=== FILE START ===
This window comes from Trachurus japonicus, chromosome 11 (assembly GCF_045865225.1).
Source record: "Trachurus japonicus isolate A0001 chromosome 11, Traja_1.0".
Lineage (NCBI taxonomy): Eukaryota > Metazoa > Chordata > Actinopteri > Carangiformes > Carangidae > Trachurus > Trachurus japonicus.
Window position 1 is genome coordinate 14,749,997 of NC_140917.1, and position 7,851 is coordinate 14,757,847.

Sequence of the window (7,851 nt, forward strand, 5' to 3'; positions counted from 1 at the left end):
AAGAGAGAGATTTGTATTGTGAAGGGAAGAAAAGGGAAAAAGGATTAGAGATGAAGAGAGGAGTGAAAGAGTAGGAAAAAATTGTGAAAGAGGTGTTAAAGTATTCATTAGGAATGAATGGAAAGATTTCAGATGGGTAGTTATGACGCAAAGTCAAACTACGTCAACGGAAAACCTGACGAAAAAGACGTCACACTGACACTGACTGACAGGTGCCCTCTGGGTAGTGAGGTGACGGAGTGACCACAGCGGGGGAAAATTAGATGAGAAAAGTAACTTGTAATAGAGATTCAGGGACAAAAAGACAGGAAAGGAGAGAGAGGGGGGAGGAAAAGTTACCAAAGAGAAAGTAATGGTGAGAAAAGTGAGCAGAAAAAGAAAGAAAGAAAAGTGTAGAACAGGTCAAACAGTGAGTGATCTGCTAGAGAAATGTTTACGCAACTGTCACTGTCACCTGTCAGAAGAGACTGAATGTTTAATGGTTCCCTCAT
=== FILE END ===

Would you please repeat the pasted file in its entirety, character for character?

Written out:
This window comes from Trachurus japonicus, chromosome 11 (assembly GCF_045865225.1).
Source record: "Trachurus japonicus isolate A0001 chromosome 11, Traja_1.0".
Lineage (NCBI taxonomy): Eukaryota > Metazoa > Chordata > Actinopteri > Carangiformes > Carangidae > Trachurus > Trachurus japonicus.
Window position 1 is genome coordinate 14,749,997 of NC_140917.1, and position 7,851 is coordinate 14,757,847.

Sequence of the window (7,851 nt, forward strand, 5' to 3'; positions counted from 1 at the left end):
AAGAGAGAGATTTGTATTGTGAAGGGAAGAAAAGGGAAAAAGGATTAGAGATGAAGAGAGGAGTGAAAGAGTAGGAAAAAATTGTGAAAGAGGTGTTAAAGTATTCATTAGGAATGAATGGAAAGATTTCAGATGGGTAGTTATGACGCAAAGTCAAACTACGTCAACGGAAAACCTGACGAAAAAGACGTCACACTGACACTGACTGACAGGTGCCCTCTGGGTAGTGAGGTGACGGAGTGACCACAGCGGGGGAAAATTAGATGAGAAAAGTAACTTGTAATAGAGATTCAGGGACAAAAAGACAGGAAAGGAGAGAGAGGGGGGAGGAAAAGTTACCAAAGAGAAAGTAATGGTGAGAAAAGTGAGCAGAAAAAGAAAGAAAGAAAAGTGTAGAACAGGTCAAACAGTGAGTGATCTGCTAGAGAAATGTTTACGCAACTGTCACTGTCACCTGTCAGAAGAGACTGAATGTTTAATGGTTCCCTCAT